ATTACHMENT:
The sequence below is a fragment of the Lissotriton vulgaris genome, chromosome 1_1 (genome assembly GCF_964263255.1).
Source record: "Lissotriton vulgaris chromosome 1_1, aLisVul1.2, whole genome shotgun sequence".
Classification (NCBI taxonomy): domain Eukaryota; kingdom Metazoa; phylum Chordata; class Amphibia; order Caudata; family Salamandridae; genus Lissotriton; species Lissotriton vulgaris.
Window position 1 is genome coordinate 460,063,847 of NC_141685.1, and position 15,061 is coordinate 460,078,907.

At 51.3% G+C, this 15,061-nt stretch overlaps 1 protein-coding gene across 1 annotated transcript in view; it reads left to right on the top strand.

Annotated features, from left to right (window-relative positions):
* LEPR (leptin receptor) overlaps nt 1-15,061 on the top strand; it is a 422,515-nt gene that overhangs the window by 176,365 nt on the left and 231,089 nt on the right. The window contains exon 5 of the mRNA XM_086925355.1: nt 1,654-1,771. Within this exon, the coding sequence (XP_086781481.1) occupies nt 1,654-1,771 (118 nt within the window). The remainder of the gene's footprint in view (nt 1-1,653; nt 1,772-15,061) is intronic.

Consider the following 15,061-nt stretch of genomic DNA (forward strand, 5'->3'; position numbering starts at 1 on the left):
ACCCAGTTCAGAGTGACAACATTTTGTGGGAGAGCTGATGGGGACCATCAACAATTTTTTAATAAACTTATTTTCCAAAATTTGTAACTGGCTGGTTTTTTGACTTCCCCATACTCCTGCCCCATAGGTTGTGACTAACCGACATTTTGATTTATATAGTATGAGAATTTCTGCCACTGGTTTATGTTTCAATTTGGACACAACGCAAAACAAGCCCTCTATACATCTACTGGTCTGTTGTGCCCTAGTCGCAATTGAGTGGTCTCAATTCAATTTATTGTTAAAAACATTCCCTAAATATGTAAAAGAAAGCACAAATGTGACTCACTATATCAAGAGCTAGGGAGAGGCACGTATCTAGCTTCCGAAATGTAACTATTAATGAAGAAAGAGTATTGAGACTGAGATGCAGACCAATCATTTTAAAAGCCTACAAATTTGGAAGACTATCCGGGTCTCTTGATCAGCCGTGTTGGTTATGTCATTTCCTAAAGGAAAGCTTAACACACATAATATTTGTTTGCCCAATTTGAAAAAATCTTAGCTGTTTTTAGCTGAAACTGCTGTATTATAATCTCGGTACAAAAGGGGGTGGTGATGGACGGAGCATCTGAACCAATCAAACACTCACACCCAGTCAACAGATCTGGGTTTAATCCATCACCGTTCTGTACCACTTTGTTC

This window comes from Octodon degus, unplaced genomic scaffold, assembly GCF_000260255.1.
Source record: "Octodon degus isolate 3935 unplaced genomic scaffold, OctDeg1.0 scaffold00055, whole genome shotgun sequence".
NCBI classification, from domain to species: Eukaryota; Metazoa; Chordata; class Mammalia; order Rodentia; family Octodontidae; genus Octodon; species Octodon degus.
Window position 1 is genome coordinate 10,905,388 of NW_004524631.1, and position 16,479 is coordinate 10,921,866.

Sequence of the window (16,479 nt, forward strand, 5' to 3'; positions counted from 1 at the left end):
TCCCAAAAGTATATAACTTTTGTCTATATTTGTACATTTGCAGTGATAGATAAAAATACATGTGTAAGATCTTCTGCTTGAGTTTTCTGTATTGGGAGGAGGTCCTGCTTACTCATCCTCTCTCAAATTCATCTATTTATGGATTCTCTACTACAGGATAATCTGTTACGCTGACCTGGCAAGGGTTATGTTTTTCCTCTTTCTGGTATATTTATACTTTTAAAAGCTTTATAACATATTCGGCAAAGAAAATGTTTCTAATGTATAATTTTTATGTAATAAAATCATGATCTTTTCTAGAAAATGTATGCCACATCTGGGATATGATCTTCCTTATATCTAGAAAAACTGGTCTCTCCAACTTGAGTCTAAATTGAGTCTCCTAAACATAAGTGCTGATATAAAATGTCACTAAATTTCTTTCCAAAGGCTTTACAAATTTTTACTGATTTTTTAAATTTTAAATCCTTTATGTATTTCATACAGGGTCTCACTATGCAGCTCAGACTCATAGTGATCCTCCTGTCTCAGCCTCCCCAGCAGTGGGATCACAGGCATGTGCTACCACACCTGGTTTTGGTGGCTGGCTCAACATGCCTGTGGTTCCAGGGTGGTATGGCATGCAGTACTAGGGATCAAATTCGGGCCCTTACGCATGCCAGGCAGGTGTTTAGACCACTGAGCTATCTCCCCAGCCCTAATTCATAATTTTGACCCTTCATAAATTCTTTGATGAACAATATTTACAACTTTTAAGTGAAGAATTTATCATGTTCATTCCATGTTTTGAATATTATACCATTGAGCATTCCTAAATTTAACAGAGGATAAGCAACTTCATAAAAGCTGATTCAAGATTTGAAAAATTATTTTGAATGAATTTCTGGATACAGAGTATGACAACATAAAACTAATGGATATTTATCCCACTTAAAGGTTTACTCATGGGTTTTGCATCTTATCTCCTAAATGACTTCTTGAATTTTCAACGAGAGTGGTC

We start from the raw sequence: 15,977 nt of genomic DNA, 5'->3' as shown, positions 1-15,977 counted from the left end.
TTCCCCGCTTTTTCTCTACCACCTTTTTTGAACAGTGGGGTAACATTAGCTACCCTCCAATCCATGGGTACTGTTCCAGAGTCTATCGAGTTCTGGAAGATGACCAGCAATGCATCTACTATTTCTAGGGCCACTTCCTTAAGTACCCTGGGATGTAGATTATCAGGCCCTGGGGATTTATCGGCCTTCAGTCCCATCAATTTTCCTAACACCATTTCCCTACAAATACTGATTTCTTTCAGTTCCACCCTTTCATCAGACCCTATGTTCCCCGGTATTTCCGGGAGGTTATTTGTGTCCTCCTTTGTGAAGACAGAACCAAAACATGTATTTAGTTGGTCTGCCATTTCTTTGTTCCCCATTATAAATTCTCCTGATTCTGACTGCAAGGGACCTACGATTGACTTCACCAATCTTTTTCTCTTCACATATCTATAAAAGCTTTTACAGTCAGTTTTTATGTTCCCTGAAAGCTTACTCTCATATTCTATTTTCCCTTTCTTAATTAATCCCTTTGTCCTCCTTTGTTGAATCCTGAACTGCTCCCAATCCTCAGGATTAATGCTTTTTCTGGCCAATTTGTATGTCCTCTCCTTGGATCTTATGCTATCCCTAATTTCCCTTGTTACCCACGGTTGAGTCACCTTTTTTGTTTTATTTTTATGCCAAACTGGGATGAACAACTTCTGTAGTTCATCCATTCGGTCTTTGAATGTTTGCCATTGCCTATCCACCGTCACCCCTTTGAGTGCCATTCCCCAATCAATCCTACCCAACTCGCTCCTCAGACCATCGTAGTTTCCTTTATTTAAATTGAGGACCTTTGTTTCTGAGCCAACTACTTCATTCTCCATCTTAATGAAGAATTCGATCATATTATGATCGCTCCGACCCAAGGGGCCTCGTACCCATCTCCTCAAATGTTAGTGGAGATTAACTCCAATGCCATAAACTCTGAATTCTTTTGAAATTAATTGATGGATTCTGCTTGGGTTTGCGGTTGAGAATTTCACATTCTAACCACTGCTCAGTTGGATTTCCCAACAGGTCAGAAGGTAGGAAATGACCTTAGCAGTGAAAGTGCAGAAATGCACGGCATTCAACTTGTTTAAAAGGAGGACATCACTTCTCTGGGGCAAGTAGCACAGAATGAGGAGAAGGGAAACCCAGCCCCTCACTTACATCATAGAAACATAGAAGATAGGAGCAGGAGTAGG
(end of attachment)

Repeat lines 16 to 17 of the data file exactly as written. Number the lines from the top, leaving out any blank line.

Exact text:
We start from the raw sequence: 15,977 nt of genomic DNA, 5'->3' as shown, positions 1-15,977 counted from the left end.
TTCCCCGCTTTTTCTCTACCACCTTTTTTGAACAGTGGGGTAACATTAGCTACCCTCCAATCCATGGGTACTGTTCCAGAGTCTATCGAGTTCTGGAAGATGACCAGCAATGCATCTACTATTTCTAGGGCCACTTCCTTAAGTACCCTGGGATGTAGATTATCAGGCCCTGGGGATTTATCGGCCTTCAGTCCCATCAATTTTCCTAACACCATTTCCCTACAAATACTGATTTCTTTCAGTTCCACCCTTTCATCAGACCCTATGTTCCCCGGTATTTCCGGGAGGTTATTTGTGTCCTCCTTTGTGAAGACAGAACCAAAACATGTATTTAGTTGGTCTGCCATTTCTTTGTTCCCCATTATAAATTCTCCTGATTCTGACTGCAAGGGACCTACGATTGACTTCACCAATCTTTTTCTCTTCACATATCTATAAAAGCTTTTACAGTCAGTTTTTATGTTCCCTGAAAGCTTACTCTCATATTCTATTTTCCCTTTCTTAATTAATCCCTTTGTCCTCCTTTGTTGAATCCTGAACTGCTCCCAATCCTCAGGATTAATGCTTTTTCTGGCCAATTTGTATGTCCTCTCCTTGGATCTTATGCTATCCCTAATTTCCCTTGTTACCCACGGTTGAGTCACCTTTTTTGTTTTATTTTTATGCCAAACTGGGATGAACAACTTCTGTAGTTCATCCATTCGGTCTTTGAATGTTTGCCATTGCCTATCCACCGTCACCCCTTTGAGTGCCATTCCCCAATCAATCCTACCCAACTCGCTCCTCAGACCATCGTAGTTTCCTTTATTTAAATTGAGGACCTTTGTTTCTGAGCCAACTACTTCATTCTCCATCTTAATGAAGAATTCGATCATATTATGATCGCTCCGACCCAAGGGGCCTCGTACCCATCTCCTCAAATGTTAGTGGAGATTAACTCCAATGCCATAAACTCTGAATTCTTTTGAAATTAATTGATGGATTCTGCTTGGGTTTGCGGTTGAGAATTTCACATTCTAACCACTGCTCAGTTGGATTTCCCAACAGGTCAGAAGGTAGGAAATGACCTTAGCAGTGAAAGTGCAGAAATGCACGGCATTCAACTTGTTTAAAAGGAGGACATCACTTCTCTGGGGCAAGTAGCACAGAATGAGGAGAAGGGAAACCCAGCCCCTCACTTACATCATAGAAACATAGAAGATAGGAGCAGGAGTAGG